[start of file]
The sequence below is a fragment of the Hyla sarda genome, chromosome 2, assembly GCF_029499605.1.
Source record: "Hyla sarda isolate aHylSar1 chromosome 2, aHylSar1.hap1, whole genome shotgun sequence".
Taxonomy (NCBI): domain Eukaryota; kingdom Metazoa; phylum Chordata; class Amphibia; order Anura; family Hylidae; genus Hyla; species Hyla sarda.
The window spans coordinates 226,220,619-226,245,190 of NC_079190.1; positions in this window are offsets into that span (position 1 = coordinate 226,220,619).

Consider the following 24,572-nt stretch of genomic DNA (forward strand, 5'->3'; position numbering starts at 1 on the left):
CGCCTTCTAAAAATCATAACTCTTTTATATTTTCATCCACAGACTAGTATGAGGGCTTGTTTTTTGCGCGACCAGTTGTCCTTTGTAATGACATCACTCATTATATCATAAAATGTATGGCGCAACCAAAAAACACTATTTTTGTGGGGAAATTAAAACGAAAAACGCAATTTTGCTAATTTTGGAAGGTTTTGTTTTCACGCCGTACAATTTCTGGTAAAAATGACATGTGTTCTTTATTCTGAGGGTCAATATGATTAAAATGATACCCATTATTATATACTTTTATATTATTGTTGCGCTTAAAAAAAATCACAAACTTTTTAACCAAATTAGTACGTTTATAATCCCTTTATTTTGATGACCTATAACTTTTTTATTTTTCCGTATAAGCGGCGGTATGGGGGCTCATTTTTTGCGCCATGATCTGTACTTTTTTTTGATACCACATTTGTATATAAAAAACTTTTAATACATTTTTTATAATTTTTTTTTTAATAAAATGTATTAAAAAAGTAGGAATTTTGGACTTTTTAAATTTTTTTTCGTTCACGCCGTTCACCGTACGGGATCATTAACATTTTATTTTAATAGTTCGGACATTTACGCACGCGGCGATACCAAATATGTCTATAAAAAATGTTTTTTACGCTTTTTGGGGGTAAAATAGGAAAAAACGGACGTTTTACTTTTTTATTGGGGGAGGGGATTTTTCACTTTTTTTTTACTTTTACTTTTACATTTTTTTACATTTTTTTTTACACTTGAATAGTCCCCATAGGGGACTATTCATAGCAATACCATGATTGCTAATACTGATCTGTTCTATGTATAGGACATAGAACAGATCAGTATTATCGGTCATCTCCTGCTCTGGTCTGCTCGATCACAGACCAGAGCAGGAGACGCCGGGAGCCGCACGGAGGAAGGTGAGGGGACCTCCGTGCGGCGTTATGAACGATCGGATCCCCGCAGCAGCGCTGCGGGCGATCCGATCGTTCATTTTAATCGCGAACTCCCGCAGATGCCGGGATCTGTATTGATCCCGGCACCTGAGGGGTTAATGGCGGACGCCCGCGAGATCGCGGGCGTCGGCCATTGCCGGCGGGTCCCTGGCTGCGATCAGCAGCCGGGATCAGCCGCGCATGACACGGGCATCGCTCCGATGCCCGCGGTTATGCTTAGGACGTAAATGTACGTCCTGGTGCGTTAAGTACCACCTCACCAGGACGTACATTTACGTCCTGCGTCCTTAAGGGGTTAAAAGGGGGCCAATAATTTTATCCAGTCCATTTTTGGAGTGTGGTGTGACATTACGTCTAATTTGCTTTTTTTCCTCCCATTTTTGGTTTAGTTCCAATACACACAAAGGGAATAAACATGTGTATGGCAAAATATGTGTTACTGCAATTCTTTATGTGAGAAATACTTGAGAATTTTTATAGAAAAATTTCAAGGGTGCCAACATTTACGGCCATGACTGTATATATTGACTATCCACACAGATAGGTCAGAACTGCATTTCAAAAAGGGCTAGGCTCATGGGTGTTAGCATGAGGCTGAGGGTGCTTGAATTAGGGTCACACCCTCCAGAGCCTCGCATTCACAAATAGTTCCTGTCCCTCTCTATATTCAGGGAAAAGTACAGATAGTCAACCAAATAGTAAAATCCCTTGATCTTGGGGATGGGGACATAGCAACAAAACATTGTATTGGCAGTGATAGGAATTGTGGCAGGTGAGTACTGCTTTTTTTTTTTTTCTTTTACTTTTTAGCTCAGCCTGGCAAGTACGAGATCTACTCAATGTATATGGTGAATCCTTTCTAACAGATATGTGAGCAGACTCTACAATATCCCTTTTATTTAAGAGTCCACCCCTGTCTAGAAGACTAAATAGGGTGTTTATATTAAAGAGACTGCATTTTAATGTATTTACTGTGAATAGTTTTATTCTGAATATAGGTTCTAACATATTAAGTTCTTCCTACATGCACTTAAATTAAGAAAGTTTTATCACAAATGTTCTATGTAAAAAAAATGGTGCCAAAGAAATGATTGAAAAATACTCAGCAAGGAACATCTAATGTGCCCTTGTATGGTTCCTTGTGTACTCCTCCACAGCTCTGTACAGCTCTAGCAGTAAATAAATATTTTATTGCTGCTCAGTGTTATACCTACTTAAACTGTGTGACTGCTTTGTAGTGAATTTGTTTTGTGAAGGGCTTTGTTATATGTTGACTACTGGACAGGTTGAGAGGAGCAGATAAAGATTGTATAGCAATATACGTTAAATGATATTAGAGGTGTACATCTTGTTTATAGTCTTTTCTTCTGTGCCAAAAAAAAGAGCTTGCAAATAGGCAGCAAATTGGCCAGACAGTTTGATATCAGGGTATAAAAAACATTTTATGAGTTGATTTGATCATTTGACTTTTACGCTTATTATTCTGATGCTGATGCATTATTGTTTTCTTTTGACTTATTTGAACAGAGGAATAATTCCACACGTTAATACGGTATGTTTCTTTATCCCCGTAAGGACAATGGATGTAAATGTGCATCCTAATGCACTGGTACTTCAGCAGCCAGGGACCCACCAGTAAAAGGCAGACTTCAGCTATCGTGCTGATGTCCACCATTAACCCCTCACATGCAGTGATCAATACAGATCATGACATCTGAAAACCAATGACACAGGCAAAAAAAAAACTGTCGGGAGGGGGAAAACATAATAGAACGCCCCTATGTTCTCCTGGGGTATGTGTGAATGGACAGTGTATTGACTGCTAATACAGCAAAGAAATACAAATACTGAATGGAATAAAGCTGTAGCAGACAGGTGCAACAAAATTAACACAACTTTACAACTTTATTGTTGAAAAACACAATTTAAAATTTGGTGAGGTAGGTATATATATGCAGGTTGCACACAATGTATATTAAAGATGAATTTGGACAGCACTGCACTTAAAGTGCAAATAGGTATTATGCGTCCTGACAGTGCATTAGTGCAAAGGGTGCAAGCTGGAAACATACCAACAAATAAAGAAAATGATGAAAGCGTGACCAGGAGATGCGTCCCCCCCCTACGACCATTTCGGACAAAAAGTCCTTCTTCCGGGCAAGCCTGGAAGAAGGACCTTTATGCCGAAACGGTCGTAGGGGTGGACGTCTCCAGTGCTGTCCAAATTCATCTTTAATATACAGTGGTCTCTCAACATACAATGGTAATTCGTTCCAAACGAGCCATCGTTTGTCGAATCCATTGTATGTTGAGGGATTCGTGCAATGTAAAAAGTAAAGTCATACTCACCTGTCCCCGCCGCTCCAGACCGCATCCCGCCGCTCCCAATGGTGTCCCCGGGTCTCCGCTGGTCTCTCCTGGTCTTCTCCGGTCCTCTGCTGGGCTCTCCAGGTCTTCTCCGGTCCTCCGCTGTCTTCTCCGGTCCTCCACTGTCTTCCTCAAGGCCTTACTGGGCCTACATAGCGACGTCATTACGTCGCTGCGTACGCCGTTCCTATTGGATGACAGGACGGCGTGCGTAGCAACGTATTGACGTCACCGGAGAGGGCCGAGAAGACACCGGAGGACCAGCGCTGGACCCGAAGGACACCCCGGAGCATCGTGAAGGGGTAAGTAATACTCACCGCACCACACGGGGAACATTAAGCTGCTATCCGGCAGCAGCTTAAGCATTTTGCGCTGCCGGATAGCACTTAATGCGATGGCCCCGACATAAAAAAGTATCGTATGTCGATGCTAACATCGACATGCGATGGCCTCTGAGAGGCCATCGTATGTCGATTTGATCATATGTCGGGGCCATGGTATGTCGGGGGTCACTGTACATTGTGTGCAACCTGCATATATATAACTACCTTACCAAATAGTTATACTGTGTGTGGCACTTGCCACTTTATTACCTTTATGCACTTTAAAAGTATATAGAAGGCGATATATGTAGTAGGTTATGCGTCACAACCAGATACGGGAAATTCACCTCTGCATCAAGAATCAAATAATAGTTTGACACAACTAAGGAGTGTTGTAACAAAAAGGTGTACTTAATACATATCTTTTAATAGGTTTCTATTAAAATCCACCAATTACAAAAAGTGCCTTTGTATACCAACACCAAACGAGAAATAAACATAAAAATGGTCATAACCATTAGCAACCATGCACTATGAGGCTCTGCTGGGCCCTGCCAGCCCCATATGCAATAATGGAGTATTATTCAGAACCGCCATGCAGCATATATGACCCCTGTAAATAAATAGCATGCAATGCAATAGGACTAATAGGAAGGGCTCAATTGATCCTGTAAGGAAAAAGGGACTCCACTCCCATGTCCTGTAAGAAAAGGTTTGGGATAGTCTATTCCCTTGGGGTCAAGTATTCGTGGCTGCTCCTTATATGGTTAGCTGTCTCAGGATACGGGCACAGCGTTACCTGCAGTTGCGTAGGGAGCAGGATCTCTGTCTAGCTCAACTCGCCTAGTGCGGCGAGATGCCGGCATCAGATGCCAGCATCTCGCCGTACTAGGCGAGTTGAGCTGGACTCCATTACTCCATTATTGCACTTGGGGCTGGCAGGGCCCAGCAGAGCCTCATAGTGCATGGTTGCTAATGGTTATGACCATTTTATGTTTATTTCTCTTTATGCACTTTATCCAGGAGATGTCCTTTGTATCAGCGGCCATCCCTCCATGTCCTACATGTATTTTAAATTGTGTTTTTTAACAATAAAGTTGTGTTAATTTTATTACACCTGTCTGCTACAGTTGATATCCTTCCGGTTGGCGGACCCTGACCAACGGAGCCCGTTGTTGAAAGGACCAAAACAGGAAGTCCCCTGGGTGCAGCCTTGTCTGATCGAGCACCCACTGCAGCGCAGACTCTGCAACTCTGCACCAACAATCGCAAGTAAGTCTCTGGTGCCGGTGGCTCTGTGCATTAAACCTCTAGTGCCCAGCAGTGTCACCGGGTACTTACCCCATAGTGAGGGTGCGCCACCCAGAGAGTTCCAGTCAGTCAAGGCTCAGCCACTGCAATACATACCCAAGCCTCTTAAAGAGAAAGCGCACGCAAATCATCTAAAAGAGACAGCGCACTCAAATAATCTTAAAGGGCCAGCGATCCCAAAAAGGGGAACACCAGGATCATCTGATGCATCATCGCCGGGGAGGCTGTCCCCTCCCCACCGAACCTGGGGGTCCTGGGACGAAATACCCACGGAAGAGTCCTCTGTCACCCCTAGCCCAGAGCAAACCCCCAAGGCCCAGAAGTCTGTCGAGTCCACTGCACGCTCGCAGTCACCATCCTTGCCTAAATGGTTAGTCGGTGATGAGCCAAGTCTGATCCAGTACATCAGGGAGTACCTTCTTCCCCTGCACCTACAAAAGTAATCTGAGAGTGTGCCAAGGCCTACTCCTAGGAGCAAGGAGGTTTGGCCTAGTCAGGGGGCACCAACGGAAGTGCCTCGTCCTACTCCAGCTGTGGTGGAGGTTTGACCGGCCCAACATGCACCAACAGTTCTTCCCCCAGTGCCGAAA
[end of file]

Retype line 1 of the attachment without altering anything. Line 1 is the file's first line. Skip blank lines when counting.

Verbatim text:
The sequence below is a fragment of the Hyla sarda genome, chromosome 2, assembly GCF_029499605.1.